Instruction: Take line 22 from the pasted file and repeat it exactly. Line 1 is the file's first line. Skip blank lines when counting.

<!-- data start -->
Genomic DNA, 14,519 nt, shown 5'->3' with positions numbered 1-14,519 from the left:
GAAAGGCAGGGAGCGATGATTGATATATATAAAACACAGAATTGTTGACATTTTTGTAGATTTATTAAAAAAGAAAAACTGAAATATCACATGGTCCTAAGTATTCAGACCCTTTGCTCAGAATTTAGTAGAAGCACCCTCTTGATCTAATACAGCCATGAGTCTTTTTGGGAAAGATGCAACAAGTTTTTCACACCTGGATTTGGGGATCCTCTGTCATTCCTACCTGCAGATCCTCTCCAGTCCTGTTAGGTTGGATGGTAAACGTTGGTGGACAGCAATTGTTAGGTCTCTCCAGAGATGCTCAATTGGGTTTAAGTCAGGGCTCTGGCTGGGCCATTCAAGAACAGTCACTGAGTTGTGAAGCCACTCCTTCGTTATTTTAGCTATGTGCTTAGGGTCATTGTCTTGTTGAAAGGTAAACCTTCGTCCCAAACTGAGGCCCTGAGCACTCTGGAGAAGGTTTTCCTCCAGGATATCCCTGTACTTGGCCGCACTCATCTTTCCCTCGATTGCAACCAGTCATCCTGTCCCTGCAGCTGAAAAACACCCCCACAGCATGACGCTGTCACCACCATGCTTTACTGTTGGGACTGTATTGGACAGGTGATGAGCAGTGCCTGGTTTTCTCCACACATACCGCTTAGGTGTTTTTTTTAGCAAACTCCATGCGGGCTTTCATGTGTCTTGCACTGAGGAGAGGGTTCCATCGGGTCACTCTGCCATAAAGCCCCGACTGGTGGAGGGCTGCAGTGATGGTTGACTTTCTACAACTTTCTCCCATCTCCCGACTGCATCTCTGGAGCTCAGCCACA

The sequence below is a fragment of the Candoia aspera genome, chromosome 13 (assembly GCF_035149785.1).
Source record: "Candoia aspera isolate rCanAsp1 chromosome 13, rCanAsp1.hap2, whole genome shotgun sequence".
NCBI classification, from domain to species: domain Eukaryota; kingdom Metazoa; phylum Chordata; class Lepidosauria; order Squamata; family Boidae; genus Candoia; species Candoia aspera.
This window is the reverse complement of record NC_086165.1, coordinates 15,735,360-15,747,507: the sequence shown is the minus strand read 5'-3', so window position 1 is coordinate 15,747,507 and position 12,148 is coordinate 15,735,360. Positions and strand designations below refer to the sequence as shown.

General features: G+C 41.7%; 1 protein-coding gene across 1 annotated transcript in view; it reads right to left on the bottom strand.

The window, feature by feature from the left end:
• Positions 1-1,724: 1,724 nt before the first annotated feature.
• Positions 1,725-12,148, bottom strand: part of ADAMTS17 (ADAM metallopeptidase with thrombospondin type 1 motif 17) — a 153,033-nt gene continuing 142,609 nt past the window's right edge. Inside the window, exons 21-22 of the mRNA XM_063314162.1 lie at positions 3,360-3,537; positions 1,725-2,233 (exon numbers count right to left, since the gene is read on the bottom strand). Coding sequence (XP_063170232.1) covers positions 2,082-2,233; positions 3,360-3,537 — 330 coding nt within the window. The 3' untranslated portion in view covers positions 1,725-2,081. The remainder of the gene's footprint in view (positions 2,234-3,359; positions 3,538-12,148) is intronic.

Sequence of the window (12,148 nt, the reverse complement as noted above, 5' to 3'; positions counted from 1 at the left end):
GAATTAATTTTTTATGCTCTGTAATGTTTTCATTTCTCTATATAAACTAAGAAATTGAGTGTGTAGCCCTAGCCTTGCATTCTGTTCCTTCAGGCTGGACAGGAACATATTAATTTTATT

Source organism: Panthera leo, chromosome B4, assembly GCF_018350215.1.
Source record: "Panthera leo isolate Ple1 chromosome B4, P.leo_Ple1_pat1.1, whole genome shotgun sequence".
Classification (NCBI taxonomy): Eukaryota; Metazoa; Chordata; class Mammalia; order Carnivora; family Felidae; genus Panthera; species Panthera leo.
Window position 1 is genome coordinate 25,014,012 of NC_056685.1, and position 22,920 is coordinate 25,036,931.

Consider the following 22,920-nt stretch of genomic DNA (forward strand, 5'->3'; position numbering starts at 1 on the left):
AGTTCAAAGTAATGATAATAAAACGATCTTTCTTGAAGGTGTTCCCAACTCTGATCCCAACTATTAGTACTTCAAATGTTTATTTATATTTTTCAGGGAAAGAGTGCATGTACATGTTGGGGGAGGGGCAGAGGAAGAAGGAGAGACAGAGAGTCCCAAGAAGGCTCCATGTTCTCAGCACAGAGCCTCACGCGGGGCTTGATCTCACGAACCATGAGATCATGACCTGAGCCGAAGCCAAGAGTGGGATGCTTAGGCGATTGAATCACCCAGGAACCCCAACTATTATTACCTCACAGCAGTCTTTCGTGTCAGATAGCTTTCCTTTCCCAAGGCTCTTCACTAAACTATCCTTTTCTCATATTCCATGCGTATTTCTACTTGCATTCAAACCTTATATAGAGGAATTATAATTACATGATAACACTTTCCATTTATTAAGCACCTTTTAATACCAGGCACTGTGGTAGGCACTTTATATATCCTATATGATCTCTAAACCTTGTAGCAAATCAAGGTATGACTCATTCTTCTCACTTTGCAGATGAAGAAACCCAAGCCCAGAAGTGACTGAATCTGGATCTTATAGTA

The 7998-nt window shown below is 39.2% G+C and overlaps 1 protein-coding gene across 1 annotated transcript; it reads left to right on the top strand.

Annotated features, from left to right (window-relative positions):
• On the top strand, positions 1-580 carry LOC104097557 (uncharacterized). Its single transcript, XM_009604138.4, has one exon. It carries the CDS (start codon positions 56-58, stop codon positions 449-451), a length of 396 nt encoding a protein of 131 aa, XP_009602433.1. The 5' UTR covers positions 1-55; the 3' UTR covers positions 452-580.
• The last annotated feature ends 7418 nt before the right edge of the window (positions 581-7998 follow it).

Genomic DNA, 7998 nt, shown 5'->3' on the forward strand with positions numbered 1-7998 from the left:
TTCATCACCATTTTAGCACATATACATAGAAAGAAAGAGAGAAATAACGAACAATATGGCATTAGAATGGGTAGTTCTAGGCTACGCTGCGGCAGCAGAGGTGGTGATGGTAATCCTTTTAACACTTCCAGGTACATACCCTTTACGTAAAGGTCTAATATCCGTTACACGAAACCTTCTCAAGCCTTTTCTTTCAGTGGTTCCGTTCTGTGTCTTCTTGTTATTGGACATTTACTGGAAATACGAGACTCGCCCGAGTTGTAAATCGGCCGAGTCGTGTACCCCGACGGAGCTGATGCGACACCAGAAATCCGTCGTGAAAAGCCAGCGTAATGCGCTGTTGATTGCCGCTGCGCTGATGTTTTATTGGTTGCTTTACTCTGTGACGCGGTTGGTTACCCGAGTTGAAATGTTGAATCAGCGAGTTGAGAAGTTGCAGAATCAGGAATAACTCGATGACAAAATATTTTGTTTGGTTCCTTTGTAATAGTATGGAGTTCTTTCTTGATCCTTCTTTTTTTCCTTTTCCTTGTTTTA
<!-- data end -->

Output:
• The last annotated feature ends 7418 nt before the right edge of the window (positions 581-7998 follow it).